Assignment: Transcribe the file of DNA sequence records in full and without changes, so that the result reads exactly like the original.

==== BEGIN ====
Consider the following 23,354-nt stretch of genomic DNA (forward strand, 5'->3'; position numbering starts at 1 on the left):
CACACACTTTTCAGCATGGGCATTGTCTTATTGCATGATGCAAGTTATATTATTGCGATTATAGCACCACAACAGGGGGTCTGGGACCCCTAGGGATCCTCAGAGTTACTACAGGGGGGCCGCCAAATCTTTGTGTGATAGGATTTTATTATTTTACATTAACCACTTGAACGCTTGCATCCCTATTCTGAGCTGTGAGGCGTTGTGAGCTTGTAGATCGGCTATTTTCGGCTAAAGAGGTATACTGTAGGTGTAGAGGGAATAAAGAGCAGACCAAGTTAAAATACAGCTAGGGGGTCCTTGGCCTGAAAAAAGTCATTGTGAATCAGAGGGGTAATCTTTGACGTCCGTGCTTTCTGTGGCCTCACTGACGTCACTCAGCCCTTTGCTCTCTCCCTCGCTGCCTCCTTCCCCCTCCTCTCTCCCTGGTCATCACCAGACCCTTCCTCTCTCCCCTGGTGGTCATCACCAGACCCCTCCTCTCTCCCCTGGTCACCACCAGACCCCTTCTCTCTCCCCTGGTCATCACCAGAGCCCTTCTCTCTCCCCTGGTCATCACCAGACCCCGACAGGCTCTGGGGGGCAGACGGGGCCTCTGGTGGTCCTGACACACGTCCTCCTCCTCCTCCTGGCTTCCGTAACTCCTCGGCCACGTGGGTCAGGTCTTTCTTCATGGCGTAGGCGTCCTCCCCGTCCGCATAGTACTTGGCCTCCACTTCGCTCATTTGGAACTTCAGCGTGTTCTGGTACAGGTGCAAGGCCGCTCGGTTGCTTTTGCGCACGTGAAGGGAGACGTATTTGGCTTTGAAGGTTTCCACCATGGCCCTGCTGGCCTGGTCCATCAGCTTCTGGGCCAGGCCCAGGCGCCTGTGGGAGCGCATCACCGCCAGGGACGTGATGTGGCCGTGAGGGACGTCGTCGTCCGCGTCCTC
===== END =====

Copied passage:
Consider the following 23,354-nt stretch of genomic DNA (forward strand, 5'->3'; position numbering starts at 1 on the left):
CACACACTTTTCAGCATGGGCATTGTCTTATTGCATGATGCAAGTTATATTATTGCGATTATAGCACCACAACAGGGGGTCTGGGACCCCTAGGGATCCTCAGAGTTACTACAGGGGGGCCGCCAAATCTTTGTGTGATAGGATTTTATTATTTTACATTAACCACTTGAACGCTTGCATCCCTATTCTGAGCTGTGAGGCGTTGTGAGCTTGTAGATCGGCTATTTTCGGCTAAAGAGGTATACTGTAGGTGTAGAGGGAATAAAGAGCAGACCAAGTTAAAATACAGCTAGGGGGTCCTTGGCCTGAAAAAAGTCATTGTGAATCAGAGGGGTAATCTTTGACGTCCGTGCTTTCTGTGGCCTCACTGACGTCACTCAGCCCTTTGCTCTCTCCCTCGCTGCCTCCTTCCCCCTCCTCTCTCCCTGGTCATCACCAGACCCTTCCTCTCTCCCCTGGTGGTCATCACCAGACCCCTCCTCTCTCCCCTGGTCACCACCAGACCCCTTCTCTCTCCCCTGGTCATCACCAGAGCCCTTCTCTCTCCCCTGGTCATCACCAGACCCCGACAGGCTCTGGGGGGCAGACGGGGCCTCTGGTGGTCCTGACACACGTCCTCCTCCTCCTCCTGGCTTCCGTAACTCCTCGGCCACGTGGGTCAGGTCTTTCTTCATGGCGTAGGCGTCCTCCCCGTCCGCATAGTACTTGGCCTCCACTTCGCTCATTTGGAACTTCAGCGTGTTCTGGTACAGGTGCAAGGCCGCTCGGTTGCTTTTGCGCACGTGAAGGGAGACGTATTTGGCTTTGAAGGTTTCCACCATGGCCCTGCTGGCCTGGTCCATCAGCTTCTGGGCCAGGCCCAGGCGCCTGTGGGAGCGCATCACCGCCAGGGACGTGATGTGGCCGTGAGGGACGTCGTCGTCCGCGTCCTC